Caring for the Writer Outside – Part 2

Last post, I talked about caring for your inner writerly-self by consuming good art, and finding inspiration in the things you see and listen to and read.  The second part of this Writerly Care discussion is on Self Care – that is, taking care of the Outer You, the shell you walk around in every day.  We as human beings – and especially as writers – tend to forget to take care of ourselves sometimes.

Here’s the thing: I feel like it’s so much easier to access that creative side of my brain when my body is well taken care of.

I’ve found some pretty straightforward self-care methods that help me feel like a better, more energized person – so therefore also a better writer.  Here’s my top 5 tips for caring for the Outside of the Writer:

1.  Drink Water

*Whispers* okay I know this one is a bit cliche, and writers hate cliche things.  But really, folks.  Drink water instead of soda.  Drink water when you feel hungry.  Drink water as you write.  Drink ice water when you want something to make you feel better.  Drink water.

2.  Exercise (or at least go outside!)

I can feel your reactions.  You’re all doing this:

cas head tilt

“Hmmm, exercise?  No thanks.  I’d rather shoot myself in the foot.  Then I’d have a valid excuse to sit in my comfy chair all day.”

But listen.  I’m not saying you have to run a marathon.  I’m saying get up from your laptop and do 20 Jumping Jacks.  I’m saying take your dog on a walk.  Who knows? Maybe you’ll find some plot bunnies while you’re out walking around.  I know that for me, personally, I feel a lot better after exercising.  My mind is clear, my body is tired-in-a-good-way, and I feel energized and ready to face the day.  And when I do sit down to write, it’s that much easier to focus, sink into my world, and let the words flow from my fingertips.  A small writer’s block is often cured by some sunshine and fresh air.

And if the outdoors is too much for you, get up and put on some music, and dance around like a drunk giraffe (as demonstrated by the 11th Doctor in the gif below).  It will get your blood flowing and your ideas churning.

drunk giraffe

 

3.  Eat (something) Healthy

I like to munch a lot as I write, so it’s important that I have some healthy snacks in my house.  If I consume chips and chocolate all day long, my body and mind feel yucky.  That’s not to say that you can’t eat chocolate.  Please, eat chocolate.  But also find some fruits or veggies that you enjoy.  Writing is hard, you guys, so why not fuel your physical self with good things instead of yucky things?

Also, I’ve heard some of you lovely writerly folk say that on a particularly intense writing day, you simply forget about meals.  I get it: there have been times when I’m mid-chapter and forget about eating lunch or something.  So, I recommend you stock your refrigerator (or, if you’re a college kid, your lil’ mini-fridge) full of healthy snacks like yogurt and fruit before a big writing day.  Then you can grab something nourishing and get right back to it.

eat you'll feel better lupin.gif

 

4.  Get Enough Sleep (at least occasionally)

I know we have this idea of the Brilliant Writer being up at 2am, madly pounding away at their keyboard.  But that doesn’t have to be true.  *Checks time* 1:58 am.  Hehehe.

Sure, if inspiration rears its ugly head at midnight, get up and type for a while.  But also, try to give yourself enough rest.  Don’t be afraid to take a night off to go to bed early and recharge your body.  You’re not going to be your best writerly self when you’re brain’s got a Tiredness Cloud hovering about.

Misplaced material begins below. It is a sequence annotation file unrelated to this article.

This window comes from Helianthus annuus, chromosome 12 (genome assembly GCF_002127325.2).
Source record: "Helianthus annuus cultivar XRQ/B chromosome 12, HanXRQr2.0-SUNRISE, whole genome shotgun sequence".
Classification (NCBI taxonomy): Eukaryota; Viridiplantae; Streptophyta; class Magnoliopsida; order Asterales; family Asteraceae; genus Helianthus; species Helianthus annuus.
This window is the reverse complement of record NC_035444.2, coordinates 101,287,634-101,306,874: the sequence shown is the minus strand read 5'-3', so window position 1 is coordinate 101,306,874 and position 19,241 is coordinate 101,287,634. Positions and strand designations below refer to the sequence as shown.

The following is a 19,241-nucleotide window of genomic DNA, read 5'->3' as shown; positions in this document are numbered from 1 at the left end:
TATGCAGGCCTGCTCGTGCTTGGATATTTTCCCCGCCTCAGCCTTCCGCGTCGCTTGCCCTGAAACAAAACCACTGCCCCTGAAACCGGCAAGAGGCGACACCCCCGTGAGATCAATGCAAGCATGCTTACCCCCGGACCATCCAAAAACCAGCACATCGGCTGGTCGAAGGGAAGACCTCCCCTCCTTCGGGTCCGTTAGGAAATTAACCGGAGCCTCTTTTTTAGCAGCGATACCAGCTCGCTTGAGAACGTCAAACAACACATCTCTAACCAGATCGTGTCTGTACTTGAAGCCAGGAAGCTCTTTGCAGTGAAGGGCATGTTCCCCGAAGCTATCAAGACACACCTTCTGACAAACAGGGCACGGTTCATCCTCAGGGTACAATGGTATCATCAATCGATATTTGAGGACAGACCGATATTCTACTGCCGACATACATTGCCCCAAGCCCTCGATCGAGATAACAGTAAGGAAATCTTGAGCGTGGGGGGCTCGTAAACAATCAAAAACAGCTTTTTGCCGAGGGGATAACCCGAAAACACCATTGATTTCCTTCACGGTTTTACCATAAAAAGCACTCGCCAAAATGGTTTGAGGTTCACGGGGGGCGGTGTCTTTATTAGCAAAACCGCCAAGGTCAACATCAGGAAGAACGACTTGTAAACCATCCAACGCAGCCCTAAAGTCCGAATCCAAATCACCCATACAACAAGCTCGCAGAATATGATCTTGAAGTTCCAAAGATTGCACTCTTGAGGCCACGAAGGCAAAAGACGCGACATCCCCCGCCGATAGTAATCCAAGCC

Yes, coffee is a writer’s best friend.  But sometimes sleep is a good pal, too.

coffee

 

5.  Forgive Yourself

Okay, this last one is a more about your inner writer than your outer one.  But this one is an important thing for me to remember: writing begins with forgiveness.  I grabbed this idea from this blog post, but let put it this way: don’t let yesterday’s failure affect today’s success.  Forgive yourself for not writing yesterday, or at all the past week, or the past month.  And then sit down and write today.

Look, right now I’m a busy college student, and writing isn’t my job.  It’s my hobby.  Being a full-time student is my job, and as much as I want writing to be my profession, it’s not right now.  So, if I’ve spent the last three days studying for exams instead of writing, I’m not going to beat myself up.  Sitting down to write today is wonderful and delightful, and if it’s the first time in a while I’ve done so, that’s okay.  I’m going to enjoy it anyways.

Which of these do you struggle with?  Do you relate to this advice at all?  Do you have any more writerly wisdom to share on the subject of self-care?  I’d love to hear your thoughts in the comments.

Pet Peeves of a Writer/Reader

Generally, I adore reading and writing.  But sometimes, things just happen that rub me the wrong way.  For example:

1) Spoilers in the Book’s Summary.

We’ve all been there.  Halfway through the book, enjoying the story and the characters and the suspense, and we can tell that something big is coming soon, and the story is building, building – but we already know what’s coming because we read the back of the book!  Oh my goodness.  Please.  The back of the book (or the summary on goodreads) should only tell me the MAIN premise of the book.  It shouldn’t take away from the big plot points!  ARG!

2) Newest Book in a Series Only in Hardcover

I’m a broke high school student, soon to become a broke college student.  I frequent my library a lot more than my local Barnes & Nobel.  When I do buy books, I rarely buy them full price.  (I love that Target takes 20% off regular price on all their books!)  Furthermore, if I have a choice between a paperback and a hardcover that costs three dollars more, I’ll always go with the paperback.  But when a new book in a series comes out, I SWEAR, IT’S ONLY AVAILABLE IN THAT SUPER-EXPENSIVE HARDCOVER!  FOR THREE. ENTIRE. MONTHS.  (I just made up that number, but it seems about right.)  Ironically, it’s never free at the library during this three month period either.  Because that would be too easy, right?